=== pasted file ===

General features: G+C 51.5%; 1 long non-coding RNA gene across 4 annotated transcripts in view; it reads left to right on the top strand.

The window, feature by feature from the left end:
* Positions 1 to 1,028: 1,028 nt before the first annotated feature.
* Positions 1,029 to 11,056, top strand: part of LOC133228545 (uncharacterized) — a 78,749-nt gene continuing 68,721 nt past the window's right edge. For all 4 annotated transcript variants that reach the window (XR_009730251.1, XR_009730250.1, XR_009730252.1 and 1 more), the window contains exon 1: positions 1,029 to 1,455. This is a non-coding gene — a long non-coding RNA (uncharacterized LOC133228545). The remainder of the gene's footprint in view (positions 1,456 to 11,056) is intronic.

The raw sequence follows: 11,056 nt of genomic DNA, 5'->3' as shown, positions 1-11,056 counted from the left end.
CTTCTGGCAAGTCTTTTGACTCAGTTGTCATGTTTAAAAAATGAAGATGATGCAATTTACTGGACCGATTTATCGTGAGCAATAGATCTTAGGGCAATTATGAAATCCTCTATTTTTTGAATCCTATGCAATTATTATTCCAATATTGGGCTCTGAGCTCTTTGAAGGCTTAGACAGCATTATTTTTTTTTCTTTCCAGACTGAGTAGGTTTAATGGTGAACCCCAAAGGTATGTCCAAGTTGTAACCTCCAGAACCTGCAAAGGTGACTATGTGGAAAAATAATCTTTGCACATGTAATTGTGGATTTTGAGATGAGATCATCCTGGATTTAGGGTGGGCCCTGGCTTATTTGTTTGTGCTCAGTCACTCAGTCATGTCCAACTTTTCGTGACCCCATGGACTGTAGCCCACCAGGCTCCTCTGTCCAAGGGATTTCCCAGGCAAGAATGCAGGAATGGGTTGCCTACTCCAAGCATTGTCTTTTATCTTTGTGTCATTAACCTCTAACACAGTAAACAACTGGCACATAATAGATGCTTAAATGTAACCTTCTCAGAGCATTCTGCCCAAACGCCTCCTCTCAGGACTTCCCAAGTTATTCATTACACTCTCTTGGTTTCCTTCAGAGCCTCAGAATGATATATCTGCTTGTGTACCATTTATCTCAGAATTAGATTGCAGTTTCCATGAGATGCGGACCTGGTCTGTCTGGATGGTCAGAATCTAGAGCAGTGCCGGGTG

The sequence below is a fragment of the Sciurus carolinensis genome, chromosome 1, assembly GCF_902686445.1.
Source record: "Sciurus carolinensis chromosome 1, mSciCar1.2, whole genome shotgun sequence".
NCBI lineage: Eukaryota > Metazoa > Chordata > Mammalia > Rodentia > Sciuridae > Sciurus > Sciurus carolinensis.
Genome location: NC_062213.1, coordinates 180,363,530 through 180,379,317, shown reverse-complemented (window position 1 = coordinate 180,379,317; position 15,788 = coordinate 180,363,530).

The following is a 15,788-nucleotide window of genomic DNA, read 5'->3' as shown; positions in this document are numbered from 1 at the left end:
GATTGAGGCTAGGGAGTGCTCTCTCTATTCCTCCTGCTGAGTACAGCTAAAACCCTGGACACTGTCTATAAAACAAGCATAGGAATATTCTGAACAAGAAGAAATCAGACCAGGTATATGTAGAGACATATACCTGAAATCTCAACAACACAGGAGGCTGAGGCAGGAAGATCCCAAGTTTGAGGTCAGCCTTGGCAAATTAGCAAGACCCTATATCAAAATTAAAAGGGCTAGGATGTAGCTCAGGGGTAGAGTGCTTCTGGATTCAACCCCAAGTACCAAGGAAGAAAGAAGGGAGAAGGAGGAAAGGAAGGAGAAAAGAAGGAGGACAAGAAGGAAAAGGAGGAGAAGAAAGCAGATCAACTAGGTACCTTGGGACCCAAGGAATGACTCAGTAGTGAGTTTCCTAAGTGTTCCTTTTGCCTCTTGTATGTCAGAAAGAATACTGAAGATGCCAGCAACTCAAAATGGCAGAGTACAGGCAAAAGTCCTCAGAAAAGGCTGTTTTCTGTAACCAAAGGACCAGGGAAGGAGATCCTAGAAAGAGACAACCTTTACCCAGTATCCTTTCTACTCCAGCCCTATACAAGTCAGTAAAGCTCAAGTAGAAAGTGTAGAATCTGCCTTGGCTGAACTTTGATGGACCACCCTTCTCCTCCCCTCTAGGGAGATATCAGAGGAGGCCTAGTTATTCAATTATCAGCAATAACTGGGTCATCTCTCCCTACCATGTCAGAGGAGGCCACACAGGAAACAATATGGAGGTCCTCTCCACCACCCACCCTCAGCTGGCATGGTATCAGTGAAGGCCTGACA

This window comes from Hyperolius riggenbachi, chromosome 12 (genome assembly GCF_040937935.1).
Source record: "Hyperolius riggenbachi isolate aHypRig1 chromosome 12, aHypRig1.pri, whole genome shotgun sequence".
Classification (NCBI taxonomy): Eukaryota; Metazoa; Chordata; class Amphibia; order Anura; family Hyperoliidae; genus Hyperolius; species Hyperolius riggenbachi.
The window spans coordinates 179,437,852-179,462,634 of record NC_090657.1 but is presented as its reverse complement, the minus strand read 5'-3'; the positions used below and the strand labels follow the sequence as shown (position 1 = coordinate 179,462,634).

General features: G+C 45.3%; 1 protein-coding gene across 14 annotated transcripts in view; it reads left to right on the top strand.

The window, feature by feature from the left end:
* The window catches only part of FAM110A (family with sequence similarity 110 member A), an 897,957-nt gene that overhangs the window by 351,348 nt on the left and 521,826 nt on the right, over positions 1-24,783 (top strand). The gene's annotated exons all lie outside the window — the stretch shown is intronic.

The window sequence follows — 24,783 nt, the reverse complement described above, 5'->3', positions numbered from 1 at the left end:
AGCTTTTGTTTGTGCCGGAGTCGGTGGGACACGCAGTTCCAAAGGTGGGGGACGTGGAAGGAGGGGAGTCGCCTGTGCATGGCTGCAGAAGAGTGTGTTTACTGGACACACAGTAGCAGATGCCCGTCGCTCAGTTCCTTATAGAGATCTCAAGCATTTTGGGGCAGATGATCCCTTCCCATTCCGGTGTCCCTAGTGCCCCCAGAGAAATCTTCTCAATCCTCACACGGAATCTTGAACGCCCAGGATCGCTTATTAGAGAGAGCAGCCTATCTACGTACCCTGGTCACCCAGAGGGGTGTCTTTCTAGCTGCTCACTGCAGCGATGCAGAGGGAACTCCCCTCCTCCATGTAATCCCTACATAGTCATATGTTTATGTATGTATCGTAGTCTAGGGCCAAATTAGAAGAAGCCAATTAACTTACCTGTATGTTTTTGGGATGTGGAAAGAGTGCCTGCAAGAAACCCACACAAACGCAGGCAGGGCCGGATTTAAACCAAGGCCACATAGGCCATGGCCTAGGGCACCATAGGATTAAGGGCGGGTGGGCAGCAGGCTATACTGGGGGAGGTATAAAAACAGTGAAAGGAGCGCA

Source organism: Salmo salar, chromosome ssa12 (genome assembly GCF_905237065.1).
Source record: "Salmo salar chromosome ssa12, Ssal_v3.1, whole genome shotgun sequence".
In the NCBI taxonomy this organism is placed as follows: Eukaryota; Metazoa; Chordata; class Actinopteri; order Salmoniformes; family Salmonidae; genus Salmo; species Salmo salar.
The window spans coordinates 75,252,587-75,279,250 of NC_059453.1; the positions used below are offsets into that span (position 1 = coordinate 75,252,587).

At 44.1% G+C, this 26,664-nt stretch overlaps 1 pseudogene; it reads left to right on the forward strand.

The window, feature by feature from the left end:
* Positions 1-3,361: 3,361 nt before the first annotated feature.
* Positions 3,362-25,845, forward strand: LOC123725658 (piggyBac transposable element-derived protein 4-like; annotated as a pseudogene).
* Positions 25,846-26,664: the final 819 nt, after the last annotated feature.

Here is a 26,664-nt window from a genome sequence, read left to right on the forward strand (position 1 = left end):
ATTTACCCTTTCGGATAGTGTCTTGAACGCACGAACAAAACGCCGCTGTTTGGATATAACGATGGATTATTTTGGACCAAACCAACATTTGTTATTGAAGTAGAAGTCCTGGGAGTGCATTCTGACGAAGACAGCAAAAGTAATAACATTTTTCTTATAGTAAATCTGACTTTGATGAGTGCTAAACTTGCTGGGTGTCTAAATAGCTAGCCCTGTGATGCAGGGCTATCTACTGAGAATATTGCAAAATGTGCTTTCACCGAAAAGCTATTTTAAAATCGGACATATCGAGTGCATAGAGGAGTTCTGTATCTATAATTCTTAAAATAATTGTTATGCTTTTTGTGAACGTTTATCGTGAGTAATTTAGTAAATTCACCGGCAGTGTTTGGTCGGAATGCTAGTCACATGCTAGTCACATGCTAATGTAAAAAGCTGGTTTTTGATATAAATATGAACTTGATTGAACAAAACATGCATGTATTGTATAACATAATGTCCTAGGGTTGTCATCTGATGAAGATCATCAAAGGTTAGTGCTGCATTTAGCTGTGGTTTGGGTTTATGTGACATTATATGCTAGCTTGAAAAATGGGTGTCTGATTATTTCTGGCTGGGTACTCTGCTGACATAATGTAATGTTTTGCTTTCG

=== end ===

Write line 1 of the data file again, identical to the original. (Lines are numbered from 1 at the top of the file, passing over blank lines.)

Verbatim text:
General features: G+C 51.5%; 1 long non-coding RNA gene across 4 annotated transcripts in view; it reads left to right on the top strand.